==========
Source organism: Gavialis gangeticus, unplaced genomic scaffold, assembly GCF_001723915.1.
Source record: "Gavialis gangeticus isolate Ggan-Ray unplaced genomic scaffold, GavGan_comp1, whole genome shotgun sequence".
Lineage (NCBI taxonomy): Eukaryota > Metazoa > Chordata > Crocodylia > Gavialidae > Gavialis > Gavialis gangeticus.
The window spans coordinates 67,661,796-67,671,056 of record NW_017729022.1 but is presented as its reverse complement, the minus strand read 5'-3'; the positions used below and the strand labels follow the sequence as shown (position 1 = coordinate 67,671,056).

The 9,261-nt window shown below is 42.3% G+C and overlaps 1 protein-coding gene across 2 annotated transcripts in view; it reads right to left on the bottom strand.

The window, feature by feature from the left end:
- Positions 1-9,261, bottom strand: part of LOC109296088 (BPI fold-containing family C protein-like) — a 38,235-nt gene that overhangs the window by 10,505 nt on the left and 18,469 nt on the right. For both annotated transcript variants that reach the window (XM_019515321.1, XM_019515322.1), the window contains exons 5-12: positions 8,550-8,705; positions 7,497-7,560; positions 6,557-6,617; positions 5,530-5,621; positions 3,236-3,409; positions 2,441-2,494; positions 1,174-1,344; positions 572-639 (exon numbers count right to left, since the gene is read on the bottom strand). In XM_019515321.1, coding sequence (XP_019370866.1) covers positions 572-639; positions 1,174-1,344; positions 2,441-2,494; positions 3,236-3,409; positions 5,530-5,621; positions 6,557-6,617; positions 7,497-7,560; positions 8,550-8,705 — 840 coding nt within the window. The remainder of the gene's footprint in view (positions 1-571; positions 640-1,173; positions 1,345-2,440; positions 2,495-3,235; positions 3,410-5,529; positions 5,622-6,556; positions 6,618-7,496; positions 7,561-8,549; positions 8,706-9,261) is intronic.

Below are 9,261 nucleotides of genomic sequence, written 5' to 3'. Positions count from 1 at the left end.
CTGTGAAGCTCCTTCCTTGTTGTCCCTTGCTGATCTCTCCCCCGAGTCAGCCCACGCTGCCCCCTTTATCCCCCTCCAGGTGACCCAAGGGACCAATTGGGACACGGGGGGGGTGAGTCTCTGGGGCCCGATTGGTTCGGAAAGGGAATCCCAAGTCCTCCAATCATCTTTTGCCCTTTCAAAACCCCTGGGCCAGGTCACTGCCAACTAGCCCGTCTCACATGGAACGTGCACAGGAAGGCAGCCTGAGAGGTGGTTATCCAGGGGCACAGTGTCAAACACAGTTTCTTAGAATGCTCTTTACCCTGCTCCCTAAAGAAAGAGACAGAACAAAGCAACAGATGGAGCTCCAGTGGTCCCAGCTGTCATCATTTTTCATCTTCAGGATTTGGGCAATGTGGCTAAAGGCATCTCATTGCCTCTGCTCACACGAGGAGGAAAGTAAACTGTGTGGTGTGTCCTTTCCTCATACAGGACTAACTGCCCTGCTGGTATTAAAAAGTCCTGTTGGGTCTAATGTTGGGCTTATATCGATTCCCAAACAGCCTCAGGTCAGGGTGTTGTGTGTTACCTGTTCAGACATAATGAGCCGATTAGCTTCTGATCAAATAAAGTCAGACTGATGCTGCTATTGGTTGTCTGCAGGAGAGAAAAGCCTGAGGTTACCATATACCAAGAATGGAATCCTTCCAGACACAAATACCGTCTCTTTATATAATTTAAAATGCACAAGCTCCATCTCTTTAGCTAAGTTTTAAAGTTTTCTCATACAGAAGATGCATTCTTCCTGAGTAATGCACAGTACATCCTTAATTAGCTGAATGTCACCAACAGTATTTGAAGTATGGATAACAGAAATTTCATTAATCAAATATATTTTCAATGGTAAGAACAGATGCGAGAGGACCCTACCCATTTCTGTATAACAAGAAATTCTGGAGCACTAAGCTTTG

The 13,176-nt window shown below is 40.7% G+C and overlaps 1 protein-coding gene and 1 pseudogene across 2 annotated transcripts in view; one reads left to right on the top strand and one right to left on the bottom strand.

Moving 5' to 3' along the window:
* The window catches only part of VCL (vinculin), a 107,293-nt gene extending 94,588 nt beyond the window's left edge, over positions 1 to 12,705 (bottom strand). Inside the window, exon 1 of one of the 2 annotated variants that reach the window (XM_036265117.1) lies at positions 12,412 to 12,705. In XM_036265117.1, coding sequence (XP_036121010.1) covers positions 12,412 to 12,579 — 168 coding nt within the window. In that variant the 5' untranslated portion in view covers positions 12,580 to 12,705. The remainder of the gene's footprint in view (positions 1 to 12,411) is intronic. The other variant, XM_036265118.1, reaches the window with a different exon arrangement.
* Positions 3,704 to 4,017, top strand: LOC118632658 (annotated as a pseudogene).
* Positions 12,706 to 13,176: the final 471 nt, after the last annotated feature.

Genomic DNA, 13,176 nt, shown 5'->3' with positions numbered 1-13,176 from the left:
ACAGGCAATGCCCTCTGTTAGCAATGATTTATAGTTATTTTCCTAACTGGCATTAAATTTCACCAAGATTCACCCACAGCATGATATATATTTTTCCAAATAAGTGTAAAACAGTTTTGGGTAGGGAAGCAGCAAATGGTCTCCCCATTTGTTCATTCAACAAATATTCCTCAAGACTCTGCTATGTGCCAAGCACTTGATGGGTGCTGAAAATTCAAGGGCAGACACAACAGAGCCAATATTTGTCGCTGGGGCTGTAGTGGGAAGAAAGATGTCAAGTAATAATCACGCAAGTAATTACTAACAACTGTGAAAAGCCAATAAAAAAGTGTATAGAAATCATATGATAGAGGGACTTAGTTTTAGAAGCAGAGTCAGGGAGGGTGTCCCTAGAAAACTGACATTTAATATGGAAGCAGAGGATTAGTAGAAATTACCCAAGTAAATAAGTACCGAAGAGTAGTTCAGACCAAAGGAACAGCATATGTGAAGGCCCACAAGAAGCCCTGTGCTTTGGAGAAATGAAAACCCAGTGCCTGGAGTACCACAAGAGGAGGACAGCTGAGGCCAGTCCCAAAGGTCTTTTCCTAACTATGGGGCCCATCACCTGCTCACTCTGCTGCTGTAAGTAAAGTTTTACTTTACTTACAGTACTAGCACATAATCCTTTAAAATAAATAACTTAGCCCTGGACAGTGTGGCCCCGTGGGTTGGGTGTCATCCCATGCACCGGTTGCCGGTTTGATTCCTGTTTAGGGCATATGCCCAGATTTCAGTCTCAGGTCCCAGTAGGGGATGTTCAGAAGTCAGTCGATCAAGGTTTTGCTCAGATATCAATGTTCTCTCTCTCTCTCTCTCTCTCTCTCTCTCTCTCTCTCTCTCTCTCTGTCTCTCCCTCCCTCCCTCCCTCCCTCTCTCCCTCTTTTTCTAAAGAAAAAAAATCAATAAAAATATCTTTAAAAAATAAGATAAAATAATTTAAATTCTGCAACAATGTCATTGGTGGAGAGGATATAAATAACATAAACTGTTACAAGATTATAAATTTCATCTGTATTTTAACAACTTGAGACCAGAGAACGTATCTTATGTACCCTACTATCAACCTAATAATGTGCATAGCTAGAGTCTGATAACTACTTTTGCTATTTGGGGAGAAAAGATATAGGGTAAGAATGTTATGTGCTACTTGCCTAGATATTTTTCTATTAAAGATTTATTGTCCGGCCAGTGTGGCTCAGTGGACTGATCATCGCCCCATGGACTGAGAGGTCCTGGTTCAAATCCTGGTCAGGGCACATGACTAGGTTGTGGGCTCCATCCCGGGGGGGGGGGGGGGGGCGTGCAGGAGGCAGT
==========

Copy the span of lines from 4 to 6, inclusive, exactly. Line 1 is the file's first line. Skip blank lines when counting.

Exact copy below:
The window spans coordinates 67,661,796-67,671,056 of record NW_017729022.1 but is presented as its reverse complement, the minus strand read 5'-3'; the positions used below and the strand labels follow the sequence as shown (position 1 = coordinate 67,671,056).

The 9,261-nt window shown below is 42.3% G+C and overlaps 1 protein-coding gene across 2 annotated transcripts in view; it reads right to left on the bottom strand.

The window, feature by feature from the left end: